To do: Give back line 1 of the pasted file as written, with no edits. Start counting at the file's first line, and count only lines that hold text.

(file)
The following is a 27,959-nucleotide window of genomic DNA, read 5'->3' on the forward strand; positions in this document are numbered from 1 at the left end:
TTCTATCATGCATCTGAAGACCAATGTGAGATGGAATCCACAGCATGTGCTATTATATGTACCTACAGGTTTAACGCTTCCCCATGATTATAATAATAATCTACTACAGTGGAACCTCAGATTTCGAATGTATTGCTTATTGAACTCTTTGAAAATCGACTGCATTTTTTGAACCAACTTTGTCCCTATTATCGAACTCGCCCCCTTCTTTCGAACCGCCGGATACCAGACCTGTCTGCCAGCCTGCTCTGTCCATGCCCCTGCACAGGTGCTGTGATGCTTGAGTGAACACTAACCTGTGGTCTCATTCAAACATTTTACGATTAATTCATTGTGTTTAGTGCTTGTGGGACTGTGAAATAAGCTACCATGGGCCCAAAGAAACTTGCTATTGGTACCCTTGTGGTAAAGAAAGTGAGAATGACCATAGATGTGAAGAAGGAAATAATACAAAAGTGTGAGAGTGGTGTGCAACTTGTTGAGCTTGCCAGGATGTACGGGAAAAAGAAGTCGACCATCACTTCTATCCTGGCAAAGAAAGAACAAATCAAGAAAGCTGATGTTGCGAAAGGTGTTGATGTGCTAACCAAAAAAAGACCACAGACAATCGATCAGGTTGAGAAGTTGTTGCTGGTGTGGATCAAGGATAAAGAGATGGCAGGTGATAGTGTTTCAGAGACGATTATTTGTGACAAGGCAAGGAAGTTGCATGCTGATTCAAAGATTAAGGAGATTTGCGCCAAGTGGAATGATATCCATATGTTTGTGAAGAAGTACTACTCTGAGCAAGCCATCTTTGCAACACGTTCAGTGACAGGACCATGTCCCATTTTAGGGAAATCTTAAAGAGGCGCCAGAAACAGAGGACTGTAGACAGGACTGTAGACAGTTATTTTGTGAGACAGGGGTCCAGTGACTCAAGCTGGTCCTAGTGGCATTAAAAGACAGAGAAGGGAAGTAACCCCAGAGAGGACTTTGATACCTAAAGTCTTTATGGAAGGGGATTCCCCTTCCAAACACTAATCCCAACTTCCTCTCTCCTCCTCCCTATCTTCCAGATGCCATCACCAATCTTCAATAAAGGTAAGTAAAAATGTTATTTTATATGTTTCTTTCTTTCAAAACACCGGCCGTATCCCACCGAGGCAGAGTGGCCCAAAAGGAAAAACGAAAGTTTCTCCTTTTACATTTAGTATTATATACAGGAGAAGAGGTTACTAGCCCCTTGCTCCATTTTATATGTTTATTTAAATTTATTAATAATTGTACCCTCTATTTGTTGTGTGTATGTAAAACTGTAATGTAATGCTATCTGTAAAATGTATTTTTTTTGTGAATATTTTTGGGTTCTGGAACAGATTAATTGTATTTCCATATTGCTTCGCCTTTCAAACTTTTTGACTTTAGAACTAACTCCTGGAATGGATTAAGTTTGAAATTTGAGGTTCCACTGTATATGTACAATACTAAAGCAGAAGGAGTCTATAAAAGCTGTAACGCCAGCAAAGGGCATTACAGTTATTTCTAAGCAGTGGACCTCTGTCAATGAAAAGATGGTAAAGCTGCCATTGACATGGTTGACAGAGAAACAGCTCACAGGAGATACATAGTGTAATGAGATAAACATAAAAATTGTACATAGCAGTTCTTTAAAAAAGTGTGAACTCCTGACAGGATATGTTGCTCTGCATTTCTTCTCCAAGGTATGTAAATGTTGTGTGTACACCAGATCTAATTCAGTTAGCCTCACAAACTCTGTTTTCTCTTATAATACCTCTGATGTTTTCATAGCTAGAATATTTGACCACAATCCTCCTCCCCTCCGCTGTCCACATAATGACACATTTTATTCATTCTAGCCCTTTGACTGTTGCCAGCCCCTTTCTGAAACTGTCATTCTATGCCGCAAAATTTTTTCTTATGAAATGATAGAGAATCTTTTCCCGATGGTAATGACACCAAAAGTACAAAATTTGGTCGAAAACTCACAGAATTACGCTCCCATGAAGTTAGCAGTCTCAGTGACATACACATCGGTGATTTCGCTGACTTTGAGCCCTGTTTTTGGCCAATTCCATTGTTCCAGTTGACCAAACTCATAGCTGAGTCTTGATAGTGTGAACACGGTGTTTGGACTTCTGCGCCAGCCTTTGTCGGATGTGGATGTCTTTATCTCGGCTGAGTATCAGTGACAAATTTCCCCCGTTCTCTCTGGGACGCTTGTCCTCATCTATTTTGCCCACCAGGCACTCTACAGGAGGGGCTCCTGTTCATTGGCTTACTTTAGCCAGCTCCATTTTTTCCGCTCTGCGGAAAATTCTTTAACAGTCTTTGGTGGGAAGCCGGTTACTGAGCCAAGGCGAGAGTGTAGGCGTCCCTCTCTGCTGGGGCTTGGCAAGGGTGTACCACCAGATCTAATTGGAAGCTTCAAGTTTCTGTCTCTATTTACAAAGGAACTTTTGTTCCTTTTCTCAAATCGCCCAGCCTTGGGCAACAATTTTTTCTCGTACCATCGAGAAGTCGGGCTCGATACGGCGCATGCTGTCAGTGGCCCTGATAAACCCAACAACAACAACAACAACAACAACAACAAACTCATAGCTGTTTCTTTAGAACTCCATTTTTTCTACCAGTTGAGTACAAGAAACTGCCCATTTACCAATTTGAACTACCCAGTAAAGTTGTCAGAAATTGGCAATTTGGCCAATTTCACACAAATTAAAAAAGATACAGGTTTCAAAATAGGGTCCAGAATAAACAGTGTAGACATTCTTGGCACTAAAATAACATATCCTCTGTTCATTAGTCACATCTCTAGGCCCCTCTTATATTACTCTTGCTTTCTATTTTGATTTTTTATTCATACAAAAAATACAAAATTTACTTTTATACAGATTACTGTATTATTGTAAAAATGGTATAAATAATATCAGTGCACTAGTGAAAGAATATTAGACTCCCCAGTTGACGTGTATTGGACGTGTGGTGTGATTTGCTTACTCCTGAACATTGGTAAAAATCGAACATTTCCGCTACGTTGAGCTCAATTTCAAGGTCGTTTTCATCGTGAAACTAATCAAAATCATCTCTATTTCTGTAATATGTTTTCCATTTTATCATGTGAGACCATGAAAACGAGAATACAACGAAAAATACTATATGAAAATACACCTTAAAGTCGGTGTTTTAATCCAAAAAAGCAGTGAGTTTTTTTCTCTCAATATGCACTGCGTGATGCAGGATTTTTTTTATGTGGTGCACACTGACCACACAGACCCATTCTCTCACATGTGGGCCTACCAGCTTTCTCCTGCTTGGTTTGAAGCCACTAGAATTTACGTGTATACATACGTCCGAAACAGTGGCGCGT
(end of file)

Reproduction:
The following is a 27,959-nucleotide window of genomic DNA, read 5'->3' on the forward strand; positions in this document are numbered from 1 at the left end: